Something's brewing in the West Village.
Chef David Santos of Louro has been cooking up a stew since August 2014 -- and hasn't stopped since! After researching starter recipes like sourdough and kimchee, Santos was inspired to create a basic recipe starter of his own: Perpetual Stew.
Used in classic dishes from Asian culture like Japanese Ramen and Vietnamese Pho, slow-cooking, conglomerative stews and soups date back centuries. Even Native Americans would cook a big, ever-evolving stew to feed a tribe using whatever was handy.
The Perpetual Stew, which is its own twitter feed (@perpetual_stew), started with a basic bone broth and has evolved to use whatever ingredients the kitchen does not serve in restaurant dishes. "It's been fed vegetables, roasted bones, meats and trimmings," said Santos. "The whole premise is to use what we have on hand. It gets fed something different everyday so the base is always kind of changing."
Perpetual Stew has been used to create to main dishes on Luoro's menu: a base for duck ramen and a garlic soup with bread and smoked oil. Due to its ever-changing nature, the dish evolves and tastes unique each day.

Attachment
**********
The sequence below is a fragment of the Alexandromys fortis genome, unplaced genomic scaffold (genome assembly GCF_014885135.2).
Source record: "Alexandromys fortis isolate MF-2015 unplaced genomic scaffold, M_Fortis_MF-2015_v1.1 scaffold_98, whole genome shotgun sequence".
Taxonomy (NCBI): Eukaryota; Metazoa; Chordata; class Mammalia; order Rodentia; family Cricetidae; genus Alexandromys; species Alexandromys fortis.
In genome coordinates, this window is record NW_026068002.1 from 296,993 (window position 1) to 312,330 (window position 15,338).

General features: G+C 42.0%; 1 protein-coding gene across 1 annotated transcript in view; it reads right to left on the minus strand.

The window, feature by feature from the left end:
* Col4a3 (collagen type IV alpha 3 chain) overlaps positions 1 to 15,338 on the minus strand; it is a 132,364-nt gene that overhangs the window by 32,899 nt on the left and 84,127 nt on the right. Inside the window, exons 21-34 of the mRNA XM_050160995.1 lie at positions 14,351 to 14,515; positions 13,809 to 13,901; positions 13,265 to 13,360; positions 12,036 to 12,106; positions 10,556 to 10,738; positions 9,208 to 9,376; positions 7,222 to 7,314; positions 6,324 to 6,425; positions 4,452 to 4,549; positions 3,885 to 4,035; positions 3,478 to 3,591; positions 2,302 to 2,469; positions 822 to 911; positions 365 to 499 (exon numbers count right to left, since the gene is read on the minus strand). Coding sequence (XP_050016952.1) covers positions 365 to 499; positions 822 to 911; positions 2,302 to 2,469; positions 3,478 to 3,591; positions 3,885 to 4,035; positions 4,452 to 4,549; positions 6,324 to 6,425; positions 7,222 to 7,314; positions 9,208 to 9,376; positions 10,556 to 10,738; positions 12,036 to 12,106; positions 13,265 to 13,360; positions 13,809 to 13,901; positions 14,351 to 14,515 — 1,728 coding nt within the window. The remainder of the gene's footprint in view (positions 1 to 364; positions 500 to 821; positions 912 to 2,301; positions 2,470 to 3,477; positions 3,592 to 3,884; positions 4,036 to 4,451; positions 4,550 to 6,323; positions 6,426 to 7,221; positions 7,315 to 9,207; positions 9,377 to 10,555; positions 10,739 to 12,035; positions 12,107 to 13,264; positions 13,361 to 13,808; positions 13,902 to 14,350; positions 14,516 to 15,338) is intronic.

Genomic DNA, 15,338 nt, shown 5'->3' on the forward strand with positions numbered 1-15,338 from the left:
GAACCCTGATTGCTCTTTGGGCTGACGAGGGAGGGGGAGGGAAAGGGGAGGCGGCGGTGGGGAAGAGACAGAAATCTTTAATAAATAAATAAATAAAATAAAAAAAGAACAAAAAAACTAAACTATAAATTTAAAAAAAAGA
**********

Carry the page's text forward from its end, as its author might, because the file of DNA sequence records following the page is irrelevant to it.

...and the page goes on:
In addition to the stew's full flavor, Santos raves about the health benefits. "There's a theory that the vitamins and collagens that come out of the bones and minerals from vegetables can help fight off colds, help you feel fuller," he said. "It's also a great way to make you feel full and nourished without overeating." And it's good for your nails and hair!
Inside the Louro kitchen, Santos drinks a pint of Perpetual Stew each day, not just to taste its new evolution, but to reap in the health benefits and enjoy the taste. None of the kitchen staff has gotten sick this winter -- so perhaps this soup really is a good medicine!
As of this week, Louro has started serving the Perpetual Stew broth at the bar, similar to East Village broth sensation Brodo.
Starting at noon, customers can enjoy take away pints of Perpetual stew and when the restaurant opens at 5:30 p.m., the bar will begin serving portions of the hot soup for $5.
Santos has created three renditions of the Perpetual Stew to serve as broth: Korean-inspired with in-house fermented kimchee), Japanese-inspired with homemade soy sauce, vinegar, mirin and scallions and Portuguese-inspired with braised greens, black pepper, honey and olive oil.
It's so nice, you really can't taste it twice, because a fish head one day and a beef rip the next may totally change the flavor! Try it for yourself at Louro, 142 W. 10th St.